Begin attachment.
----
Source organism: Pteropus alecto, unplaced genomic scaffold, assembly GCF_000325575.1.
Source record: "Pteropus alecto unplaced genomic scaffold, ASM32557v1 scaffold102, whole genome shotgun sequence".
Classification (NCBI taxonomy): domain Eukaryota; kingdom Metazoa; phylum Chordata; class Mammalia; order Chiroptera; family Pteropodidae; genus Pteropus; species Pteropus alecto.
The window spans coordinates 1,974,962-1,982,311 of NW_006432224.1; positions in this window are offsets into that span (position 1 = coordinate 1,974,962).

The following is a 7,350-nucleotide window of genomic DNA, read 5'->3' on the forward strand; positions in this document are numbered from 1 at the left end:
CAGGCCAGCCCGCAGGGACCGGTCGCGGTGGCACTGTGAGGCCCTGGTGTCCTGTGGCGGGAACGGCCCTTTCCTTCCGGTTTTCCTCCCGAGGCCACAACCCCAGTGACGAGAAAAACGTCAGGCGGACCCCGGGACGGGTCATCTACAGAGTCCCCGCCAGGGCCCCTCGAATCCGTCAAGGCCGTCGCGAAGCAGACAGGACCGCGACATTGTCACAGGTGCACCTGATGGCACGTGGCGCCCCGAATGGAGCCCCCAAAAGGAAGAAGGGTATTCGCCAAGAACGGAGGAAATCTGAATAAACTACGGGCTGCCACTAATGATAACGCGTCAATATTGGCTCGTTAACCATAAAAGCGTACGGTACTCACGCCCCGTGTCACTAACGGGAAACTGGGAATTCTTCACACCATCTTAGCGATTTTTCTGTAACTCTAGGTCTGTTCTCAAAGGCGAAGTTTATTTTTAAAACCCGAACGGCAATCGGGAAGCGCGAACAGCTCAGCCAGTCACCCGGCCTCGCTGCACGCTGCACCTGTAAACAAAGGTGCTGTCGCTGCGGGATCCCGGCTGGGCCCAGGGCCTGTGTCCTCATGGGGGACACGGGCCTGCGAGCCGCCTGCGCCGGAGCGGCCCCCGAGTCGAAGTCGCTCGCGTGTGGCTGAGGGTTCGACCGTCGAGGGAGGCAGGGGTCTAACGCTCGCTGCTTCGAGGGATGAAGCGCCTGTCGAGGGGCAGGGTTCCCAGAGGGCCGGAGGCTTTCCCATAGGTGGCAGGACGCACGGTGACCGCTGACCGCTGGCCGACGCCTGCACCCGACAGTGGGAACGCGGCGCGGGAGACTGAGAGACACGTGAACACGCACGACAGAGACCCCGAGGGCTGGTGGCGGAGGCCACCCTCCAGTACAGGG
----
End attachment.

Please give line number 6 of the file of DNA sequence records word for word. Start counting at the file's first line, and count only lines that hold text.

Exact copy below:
CAGGCCAGCCCGCAGGGACCGGTCGCGGTGGCACTGTGAGGCCCTGGTGTCCTGTGGCGGGAACGGCCCTTTCCTTCCGGTTTTCCTCCCGAGGCCACAACCCCAGTGACGAGAAAAACGTCAGGCGGACCCCGGGACGGGTCATCTACAGAGTCCCCGCCAGGGCCCCTCGAATCCGTCAAGGCCGTCGCGAAGCAGACAGGACCGCGACATTGTCACAGGTGCACCTGATGGCACGTGGCGCCCCGAATGGAGCCCCCAAAAGGAAGAAGGGTATTCGCCAAGAACGGAGGAAATCTGAATAAACTACGGGCTGCCACTAATGATAACGCGTCAATATTGGCTCGTTAACCATAAAAGCGTACGGTACTCACGCCCCGTGTCACTAACGGGAAACTGGGAATTCTTCACACCATCTTAGCGATTTTTCTGTAACTCTAGGTCTGTTCTCAAAGGCGAAGTTTATTTTTAAAACCCGAACGGCAATCGGGAAGCGCGAACAGCTCAGCCAGTCACCCGGCCTCGCTGCACGCTGCACCTGTAAACAAAGGTGCTGTCGCTGCGGGATCCCGGCTGGGCCCAGGGCCTGTGTCCTCATGGGGGACACGGGCCTGCGAGCCGCCTGCGCCGGAGCGGCCCCCGAGTCGAAGTCGCTCGCGTGTGGCTGAGGGTTCGACCGTCGAGGGAGGCAGGGGTCTAACGCTCGCTGCTTCGAGGGATGAAGCGCCTGTCGAGGGGCAGGGTTCCCAGAGGGCCGGAGGCTTTCCCATAGGTGGCAGGACGCACGGTGACCGCTGACCGCTGGCCGACGCCTGCACCCGACAGTGGGAACGCGGCGCGGGAGACTGAGAGACACGTGAACACGCACGACAGAGACCCCGAGGGCTGGTGGCGGAGGCCACCCTCCAGTACAGGG